Letters to the Corinthians: Foolishness and Wisdom

So Paul has just reminded the Corinthians that the main thing is the cross of Christ, he decides to drive that point home with a discussion about foolishness and wisdom in 1 Corinthians 1:18-2:1-5 …

For the message of the cross is foolishness to those who are perishing, but to us who are being saved it is the power of God. For it is written:
“I will destroy the wisdom of the wise; the intelligence of the intelligent I will frustrate.”
Where is the wise person? Where is the teacher of the law? Where is the philosopher of this age? Has not God made foolish the wisdom of the world? For since in the wisdom of God the world through its wisdom did not know him, God was pleased through the foolishness of what was preached to save those who believe. Jews demand signs and Greeks look for wisdom, but we preach Christ crucified: a stumbling block to Jews and foolishness to Gentiles, but to those whom God has called, both Jews and Greeks, Christ the power of God and the wisdom of God. For the foolishness of God is wiser than human wisdom, and the weakness of God is stronger than human strength.

It is written in Isaiah 29:14 – “Therefore once more I will astound these people with wonder upon wonder; the wisdom of the wise will perish, the intelligence of the intelligent will vanish.” That’s not an exact quote, but more of a paraphrase. He continues to build on the point from the last section – the main thing is the cross of Christ. I think that they weren’t so very different from us today. Knowledge and wisdom is important to us. All of us can probably name a pastor or teacher who was influential to shaping our theology. The ancient world had it’s Aristotles, Socrates, and Platos on the wisdom front and it’s Elijahs, Isaiahs, and Moseses on the sign front. They were both looking for more of the same – and Jesus did fit the bill with the Sermon on the Mount and healing and raising from the dead; but then Jesus broke from the script. Instead of writing down his teachings and going from Athens to Rome to other centers of learning or overthrowing the Romans and driving them out of Israel with miraculous displays of God’s power – he allowed himself to be arrested, tried, and crucified and his followers scattered. Foolish and a stumbling block, indeed. But human wisdom doesn’t have all the pieces to the big picture.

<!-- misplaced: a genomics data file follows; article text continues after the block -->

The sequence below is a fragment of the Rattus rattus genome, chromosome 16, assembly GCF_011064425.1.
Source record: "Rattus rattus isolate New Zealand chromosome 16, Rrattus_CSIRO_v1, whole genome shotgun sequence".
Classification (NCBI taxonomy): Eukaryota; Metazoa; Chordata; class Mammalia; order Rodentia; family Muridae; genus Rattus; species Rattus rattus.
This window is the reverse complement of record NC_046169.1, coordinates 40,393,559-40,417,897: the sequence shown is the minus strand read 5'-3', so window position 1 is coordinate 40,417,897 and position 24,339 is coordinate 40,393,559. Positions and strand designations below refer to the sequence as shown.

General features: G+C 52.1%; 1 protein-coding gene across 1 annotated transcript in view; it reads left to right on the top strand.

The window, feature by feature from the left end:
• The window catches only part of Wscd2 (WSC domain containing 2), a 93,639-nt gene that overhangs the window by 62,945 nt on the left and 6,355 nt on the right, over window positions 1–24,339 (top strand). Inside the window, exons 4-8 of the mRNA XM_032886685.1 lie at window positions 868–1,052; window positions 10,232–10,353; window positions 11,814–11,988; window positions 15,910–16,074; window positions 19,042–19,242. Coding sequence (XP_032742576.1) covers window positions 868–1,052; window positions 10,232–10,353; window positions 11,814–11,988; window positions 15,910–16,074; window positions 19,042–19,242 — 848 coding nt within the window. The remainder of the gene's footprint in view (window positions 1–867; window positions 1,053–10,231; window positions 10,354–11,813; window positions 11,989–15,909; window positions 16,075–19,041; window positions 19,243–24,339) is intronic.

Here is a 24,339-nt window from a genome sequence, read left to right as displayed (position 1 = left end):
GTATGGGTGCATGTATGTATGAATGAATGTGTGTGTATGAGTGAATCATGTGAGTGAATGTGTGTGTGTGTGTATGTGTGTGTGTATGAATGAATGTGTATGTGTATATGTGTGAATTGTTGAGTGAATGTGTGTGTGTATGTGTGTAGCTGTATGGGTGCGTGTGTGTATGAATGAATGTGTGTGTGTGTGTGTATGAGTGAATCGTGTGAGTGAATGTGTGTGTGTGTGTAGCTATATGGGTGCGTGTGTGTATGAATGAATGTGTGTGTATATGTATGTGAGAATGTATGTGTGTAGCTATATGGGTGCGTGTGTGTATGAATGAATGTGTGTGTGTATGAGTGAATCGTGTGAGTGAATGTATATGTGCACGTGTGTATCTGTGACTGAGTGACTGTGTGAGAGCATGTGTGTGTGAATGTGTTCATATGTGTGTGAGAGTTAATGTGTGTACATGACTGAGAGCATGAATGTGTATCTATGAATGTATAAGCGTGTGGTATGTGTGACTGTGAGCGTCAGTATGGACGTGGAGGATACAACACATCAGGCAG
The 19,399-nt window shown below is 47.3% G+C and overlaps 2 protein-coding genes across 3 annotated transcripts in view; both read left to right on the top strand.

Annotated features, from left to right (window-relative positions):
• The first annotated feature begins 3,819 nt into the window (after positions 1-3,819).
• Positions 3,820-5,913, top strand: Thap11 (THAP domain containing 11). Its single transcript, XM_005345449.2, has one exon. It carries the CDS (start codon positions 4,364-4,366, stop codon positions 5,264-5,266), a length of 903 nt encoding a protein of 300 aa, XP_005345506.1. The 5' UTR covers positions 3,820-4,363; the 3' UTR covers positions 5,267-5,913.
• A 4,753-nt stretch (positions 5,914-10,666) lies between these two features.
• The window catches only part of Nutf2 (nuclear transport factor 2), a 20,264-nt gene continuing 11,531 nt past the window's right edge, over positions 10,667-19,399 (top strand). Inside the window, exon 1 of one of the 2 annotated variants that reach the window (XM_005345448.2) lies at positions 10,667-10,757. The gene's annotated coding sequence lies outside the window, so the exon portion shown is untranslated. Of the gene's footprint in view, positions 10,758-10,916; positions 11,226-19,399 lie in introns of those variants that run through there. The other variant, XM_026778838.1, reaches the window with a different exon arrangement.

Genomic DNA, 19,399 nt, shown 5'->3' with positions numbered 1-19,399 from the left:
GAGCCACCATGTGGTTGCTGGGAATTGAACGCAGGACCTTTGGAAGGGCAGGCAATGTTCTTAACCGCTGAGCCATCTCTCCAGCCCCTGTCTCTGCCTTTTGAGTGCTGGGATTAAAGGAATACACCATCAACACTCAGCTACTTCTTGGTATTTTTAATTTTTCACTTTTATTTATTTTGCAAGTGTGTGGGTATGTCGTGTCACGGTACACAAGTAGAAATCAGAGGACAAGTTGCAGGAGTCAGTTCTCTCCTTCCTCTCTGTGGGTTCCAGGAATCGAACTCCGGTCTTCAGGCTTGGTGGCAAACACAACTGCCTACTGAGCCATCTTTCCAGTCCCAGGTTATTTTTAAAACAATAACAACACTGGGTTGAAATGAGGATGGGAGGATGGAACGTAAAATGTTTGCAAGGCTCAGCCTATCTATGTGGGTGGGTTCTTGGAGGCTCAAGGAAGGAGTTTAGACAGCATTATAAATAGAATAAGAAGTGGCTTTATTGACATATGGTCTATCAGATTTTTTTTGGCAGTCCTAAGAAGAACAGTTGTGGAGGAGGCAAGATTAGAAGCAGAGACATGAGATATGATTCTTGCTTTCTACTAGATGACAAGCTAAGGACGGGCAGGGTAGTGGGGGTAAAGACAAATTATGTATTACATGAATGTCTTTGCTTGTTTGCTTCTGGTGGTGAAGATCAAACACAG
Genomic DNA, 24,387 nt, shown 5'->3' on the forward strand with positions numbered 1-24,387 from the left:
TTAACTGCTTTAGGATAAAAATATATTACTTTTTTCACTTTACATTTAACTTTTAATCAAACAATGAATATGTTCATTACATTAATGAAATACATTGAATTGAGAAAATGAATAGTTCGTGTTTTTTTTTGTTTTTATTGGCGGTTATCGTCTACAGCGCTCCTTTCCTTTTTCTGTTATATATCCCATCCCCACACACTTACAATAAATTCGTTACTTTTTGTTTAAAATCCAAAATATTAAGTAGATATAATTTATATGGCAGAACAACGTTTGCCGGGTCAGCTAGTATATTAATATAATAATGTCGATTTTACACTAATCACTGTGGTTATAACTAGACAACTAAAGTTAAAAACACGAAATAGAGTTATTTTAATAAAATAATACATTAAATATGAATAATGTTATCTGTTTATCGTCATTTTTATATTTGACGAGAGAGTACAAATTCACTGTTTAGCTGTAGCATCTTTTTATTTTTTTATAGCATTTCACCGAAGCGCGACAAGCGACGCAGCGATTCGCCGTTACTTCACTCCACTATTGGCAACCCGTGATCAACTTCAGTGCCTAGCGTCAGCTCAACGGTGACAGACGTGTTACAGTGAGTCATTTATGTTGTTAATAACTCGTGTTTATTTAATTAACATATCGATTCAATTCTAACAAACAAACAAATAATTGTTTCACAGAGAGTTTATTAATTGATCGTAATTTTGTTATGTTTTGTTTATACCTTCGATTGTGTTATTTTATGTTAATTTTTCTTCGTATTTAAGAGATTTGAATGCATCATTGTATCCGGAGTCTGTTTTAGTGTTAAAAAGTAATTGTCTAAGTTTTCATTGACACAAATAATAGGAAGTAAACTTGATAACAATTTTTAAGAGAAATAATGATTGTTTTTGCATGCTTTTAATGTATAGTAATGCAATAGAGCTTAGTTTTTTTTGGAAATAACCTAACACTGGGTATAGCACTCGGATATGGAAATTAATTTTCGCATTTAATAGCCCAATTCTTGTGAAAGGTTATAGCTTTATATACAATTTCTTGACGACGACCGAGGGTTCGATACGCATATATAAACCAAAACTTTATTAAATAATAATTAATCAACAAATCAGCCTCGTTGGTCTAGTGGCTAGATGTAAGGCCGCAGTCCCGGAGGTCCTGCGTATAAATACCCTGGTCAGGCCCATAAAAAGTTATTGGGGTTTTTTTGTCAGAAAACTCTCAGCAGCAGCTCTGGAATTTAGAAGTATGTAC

Brothers and sisters, think of what you were when you were called. Not many of you were wise by human standards; not many were influential; not many were of noble birth. But God chose the foolish things of the world to shame the wise; God chose the weak things of the world to shame the strong. God chose the lowly things of this world and the despised things—and the things that are not—to nullify the things that are, so that no one may boast before him. It is because of him that you are in Christ Jesus, who has become for us wisdom from God—that is, our righteousness, holiness and redemption. Therefore, as it is written: “Let the one who boasts boast in the Lord.”